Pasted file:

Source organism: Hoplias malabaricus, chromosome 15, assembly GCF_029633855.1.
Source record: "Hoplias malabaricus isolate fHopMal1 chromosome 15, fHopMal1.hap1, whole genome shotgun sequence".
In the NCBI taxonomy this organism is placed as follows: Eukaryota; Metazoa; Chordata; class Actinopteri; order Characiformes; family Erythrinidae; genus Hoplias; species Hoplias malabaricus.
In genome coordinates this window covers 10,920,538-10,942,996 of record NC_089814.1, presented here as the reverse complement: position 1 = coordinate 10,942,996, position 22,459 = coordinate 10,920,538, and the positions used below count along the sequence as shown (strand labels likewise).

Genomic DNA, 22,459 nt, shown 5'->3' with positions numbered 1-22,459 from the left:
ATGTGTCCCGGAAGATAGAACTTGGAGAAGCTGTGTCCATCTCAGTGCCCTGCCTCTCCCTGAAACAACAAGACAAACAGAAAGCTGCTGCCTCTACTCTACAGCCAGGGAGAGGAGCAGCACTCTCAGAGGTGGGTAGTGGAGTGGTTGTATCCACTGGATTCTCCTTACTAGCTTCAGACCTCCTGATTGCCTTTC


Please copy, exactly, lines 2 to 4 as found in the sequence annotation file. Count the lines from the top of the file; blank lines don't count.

Source record: "Hoplias malabaricus isolate fHopMal1 chromosome 15, fHopMal1.hap1, whole genome shotgun sequence".
In the NCBI taxonomy this organism is placed as follows: Eukaryota; Metazoa; Chordata; class Actinopteri; order Characiformes; family Erythrinidae; genus Hoplias; species Hoplias malabaricus.
In genome coordinates this window covers 10,920,538-10,942,996 of record NC_089814.1, presented here as the reverse complement: position 1 = coordinate 10,942,996, position 22,459 = coordinate 10,920,538, and the positions used below count along the sequence as shown (strand labels likewise).